Now that it’s official – you are pregnant and baby is on the way, your Doctor will prescribe a series of regular examinations and tests. In a fairly uncomplicated pregnancy, you have to see your doctor once a month until the 32nd week, and once in two weeks thereafter until the final month. Doctors usually recommend a weekly check-up during the final month.
But throughout pregnancy, you may have to undergo a series of routine medical tests – some mandatory, others specially prescribed according to your condition.These tests help your Doctor know how you and your baby are doing.
Your First Prenatal Visit
The first prenatal visit is often the longest and most anxious for the mother-to-be. Your Doctor might ask you about your family’s medical history and calculate your baby’s due date during this visit. This Expected Date of Delivery (EDD) will serve as a reference point in future visits when the baby’s growth is assessed.
Next, your Doctor will perform an obstetrical exam that includes a look at the mother’s abdomen and measurement of the height of the uterus, along with an internal or pelvic exam. All prenatal visits include a measurement of the mother’s weight, recording of the mother’s blood pressure and urine testing – if necessary.
During the subsequent visits, your Doctor will prescribe blood and urine tests to check for the following:
Blood Tests To Check For
Your blood type – including whether you carry a protein called the Rh factor. Women who lack the Rh factor are said to be Rh negative and usually need treatment to protect their babies from a potentially dangerous blood problem.
Anemia (low red blood cell count) – which could cause you to feel especially tired and possibly increase your risk of preterm delivery. The blood test for anemia will be performed at least once more during your pregnancy.
Hepatitis B, syphilis and other sexually transmitted infections – as these could harm your baby. You may also be offered a test to see if you carry HIV, the virus that causes AIDS.
Antibodies that indicate whether or not you are immune to rubella (German measles) and chickenpox, both of which can cause birth defects if the mother is infected for the first time during pregnancy.
Urine Tests To Check For
Bacteria in your urine – Almost 10 percent of pregnant women have bacteria in their urine, which indicates a urinary tract infection. Most have no symptoms, but even a symptomless urinary tract infection may spread upwards to the kidneys, where it can pose a serious risk to mother and baby. Urinary tract infections are treated with antibiotics that are safe for mother and baby.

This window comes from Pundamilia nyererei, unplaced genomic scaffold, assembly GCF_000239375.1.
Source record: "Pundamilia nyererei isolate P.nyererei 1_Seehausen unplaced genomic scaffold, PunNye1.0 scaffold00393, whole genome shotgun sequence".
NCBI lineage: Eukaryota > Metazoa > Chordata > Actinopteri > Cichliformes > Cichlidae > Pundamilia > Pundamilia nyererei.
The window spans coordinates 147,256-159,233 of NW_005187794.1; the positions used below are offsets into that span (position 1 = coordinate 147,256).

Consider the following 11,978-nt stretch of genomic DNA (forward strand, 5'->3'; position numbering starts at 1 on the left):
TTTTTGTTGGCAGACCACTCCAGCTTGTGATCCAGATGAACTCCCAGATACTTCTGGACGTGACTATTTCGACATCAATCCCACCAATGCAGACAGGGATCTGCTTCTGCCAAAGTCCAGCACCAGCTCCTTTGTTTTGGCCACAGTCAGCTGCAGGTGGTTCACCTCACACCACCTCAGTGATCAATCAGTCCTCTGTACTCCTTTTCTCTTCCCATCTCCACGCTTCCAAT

Sugar in your urine – This can be a sign of diabetes. Your Doctor will suggest additional tests if sugar shows up in your urine.
Protein in your urine – This can indicate a urinary tract infection or, later in pregnancy, a pregnancy-related condition that includes high blood pressure. Your Doctor will suggest additional tests if your urine has protein in it.
All of these tests are routine, but they play an important role in protecting the health of the mother and baby.
At Every Prenatal Visit
Your Doctor will measure your blood pressure and check your urine for protein at every prenatal visit. Protein in the urine and high blood pressure are symptoms of a pregnancy-related condition that includes high blood pressure called preeclampsia.
Preeclampsia affects about 5-8 percent of pregnant women. If left untreated, it can cause serious problems, including poor fetal growth. In rare instances, it can progress to a life-threatening condition called eclampsia where the patient has seizures and falls into a coma. Preeclampsia requires close observation and monitoring.
And at every visit, your Doctor will listen to your baby’s heartbeat. After about 20 weeks, he or she also will measure your abdomen to follow your baby’s growth. A normal heartbeat and growth rate are important signs that your baby’s development is on track.
Many Doctors also prescribe an ultrasound examination during each trimester. An abdominal or vaginal scan is carried out to check for the general parameters of growth and development.
Special Prenatal Tests
Some women are offered special tests, such as amniocentesis – if they or their babies are at increased risk of certain problems.
Tips & Tricks
If you water bag breaks, stay calm and call your gynaec. Wear a sanitary pad to protect your clothes and on the way to the hospital, use a plastic sheet to prevent the car seat from getting soiled.
Before buying a home pregnancy test kit, be sure to check the expiry date. For accurate results, take the test after one week after the missed period; testing very early, can give you negative results.
Dry fruits are a rich source of iron and contain high dietary fibre. They also meet your nutritional needs during pregnancy